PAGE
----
Lastly, the bear market in SPACs means most SPAC shares are trading well below trust now – and warrants and rights are quite weak too, meaning if you have to sell your shares ahead of the blank check’s deal window, you may absorb losses.

Do you own SPACs in your portfolio? How have they performed? Tell us about them in the comments below.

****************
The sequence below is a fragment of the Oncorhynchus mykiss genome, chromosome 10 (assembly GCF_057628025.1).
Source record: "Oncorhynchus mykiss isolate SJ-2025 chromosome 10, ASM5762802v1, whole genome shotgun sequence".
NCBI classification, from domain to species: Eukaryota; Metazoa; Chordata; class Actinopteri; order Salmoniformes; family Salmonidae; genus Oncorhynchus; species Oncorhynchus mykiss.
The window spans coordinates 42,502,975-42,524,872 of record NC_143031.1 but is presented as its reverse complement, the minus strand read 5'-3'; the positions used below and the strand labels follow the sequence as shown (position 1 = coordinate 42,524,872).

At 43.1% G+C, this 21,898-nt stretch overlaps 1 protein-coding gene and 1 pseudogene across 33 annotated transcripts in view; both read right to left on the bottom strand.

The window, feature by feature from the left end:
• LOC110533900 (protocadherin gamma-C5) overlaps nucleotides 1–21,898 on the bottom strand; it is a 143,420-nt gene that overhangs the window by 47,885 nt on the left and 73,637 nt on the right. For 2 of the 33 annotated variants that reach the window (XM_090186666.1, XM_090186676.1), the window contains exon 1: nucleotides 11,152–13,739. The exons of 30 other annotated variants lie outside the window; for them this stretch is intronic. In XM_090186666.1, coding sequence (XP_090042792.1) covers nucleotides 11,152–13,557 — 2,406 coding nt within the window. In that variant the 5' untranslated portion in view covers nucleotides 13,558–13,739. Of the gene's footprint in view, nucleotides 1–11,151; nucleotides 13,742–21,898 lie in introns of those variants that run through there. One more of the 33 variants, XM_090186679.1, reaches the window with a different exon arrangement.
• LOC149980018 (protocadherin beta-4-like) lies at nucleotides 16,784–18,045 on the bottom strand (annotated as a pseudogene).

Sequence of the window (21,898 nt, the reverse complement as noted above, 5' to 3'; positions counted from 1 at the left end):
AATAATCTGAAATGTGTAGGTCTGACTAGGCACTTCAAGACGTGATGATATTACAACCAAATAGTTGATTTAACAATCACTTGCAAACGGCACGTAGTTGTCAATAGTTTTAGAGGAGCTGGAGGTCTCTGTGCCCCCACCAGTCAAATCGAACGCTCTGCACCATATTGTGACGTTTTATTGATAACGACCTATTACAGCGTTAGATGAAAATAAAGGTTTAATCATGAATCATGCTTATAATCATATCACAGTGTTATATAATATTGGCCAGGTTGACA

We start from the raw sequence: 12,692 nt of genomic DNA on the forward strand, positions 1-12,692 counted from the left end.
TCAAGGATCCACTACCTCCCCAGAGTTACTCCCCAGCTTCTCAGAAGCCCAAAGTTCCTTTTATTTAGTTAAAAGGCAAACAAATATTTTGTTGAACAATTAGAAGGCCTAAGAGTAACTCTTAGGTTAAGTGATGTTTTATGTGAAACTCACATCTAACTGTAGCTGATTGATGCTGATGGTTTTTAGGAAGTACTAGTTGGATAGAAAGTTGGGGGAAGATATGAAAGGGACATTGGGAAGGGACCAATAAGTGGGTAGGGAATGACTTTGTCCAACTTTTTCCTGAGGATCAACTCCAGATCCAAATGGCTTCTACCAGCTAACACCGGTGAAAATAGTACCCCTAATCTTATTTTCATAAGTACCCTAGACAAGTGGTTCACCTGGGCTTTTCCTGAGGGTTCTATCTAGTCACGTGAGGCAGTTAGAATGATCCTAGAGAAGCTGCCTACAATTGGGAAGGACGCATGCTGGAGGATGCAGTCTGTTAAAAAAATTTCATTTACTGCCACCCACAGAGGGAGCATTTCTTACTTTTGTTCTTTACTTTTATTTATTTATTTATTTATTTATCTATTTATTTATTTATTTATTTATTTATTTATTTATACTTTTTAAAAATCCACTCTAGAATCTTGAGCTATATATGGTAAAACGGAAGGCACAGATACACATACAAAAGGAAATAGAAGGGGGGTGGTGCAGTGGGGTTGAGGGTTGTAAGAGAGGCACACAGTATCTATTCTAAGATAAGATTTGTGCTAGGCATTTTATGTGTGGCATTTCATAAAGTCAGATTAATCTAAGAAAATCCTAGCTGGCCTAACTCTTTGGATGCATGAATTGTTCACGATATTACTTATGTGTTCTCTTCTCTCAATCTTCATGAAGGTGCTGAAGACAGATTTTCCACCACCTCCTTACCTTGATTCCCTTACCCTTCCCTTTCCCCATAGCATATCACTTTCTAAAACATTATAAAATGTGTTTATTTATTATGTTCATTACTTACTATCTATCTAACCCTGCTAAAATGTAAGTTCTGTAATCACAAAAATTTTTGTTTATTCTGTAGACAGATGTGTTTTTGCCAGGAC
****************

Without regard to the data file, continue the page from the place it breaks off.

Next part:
Brendan Coffey has been immersed in investing for more than 25 years, including as an investment advisory editor, investor, markets reporter and writer about and for a wealth of Wall Street’s most influential minds. He’s discussed investing strategy with the likes of Carl Icahn, Mark Cuban and Leon Cooperman and collaborated with hedge fund managers and entrepreneurs on books and essays. He’s written about investments and markets for Forbes, Bloomberg, Fortune, The Wall Street Journal and numerous other outlets.